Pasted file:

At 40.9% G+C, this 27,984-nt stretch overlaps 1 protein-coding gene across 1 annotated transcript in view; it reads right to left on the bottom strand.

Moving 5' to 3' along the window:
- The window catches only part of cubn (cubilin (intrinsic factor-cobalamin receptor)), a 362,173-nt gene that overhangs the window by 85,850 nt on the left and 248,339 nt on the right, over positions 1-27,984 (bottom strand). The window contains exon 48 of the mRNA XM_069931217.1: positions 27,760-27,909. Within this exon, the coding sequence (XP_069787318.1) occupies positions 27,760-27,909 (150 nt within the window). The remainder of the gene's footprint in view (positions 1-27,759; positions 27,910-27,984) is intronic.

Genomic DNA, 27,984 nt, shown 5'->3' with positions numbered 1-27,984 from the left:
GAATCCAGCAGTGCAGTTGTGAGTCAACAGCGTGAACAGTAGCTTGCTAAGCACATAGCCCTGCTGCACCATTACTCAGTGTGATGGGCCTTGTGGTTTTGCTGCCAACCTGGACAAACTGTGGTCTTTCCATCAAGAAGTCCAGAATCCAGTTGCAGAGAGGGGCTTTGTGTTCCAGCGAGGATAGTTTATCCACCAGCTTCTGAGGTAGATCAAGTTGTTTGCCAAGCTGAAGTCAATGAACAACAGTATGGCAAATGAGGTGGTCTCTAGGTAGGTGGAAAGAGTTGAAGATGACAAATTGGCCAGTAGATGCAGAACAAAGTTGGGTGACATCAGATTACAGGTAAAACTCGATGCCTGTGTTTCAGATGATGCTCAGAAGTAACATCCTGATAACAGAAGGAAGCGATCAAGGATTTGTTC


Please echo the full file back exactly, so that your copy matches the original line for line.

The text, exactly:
At 40.9% G+C, this 27,984-nt stretch overlaps 1 protein-coding gene across 1 annotated transcript in view; it reads right to left on the bottom strand.

Moving 5' to 3' along the window:
- The window catches only part of cubn (cubilin (intrinsic factor-cobalamin receptor)), a 362,173-nt gene that overhangs the window by 85,850 nt on the left and 248,339 nt on the right, over positions 1-27,984 (bottom strand). The window contains exon 48 of the mRNA XM_069931217.1: positions 27,760-27,909. Within this exon, the coding sequence (XP_069787318.1) occupies positions 27,760-27,909 (150 nt within the window). The remainder of the gene's footprint in view (positions 1-27,759; positions 27,910-27,984) is intronic.

Genomic DNA, 27,984 nt, shown 5'->3' with positions numbered 1-27,984 from the left:
GAATCCAGCAGTGCAGTTGTGAGTCAACAGCGTGAACAGTAGCTTGCTAAGCACATAGCCCTGCTGCACCATTACTCAGTGTGATGGGCCTTGTGGTTTTGCTGCCAACCTGGACAAACTGTGGTCTTTCCATCAAGAAGTCCAGAATCCAGTTGCAGAGAGGGGCTTTGTGTTCCAGCGAGGATAGTTTATCCACCAGCTTCTGAGGTAGATCAAGTTGTTTGCCAAGCTGAAGTCAATGAACAACAGTATGGCAAATGAGGTGGTCTCTAGGTAGGTGGAAAGAGTTGAAGATGACAAATTGGCCAGTAGATGCAGAACAAAGTTGGGTGACATCAGATTACAGGTAAAACTCGATGCCTGTGTTTCAGATGATGCTCAGAAGTAACATCCTGATAACAGAAGGAAGCGATCAAGGATTTGTTC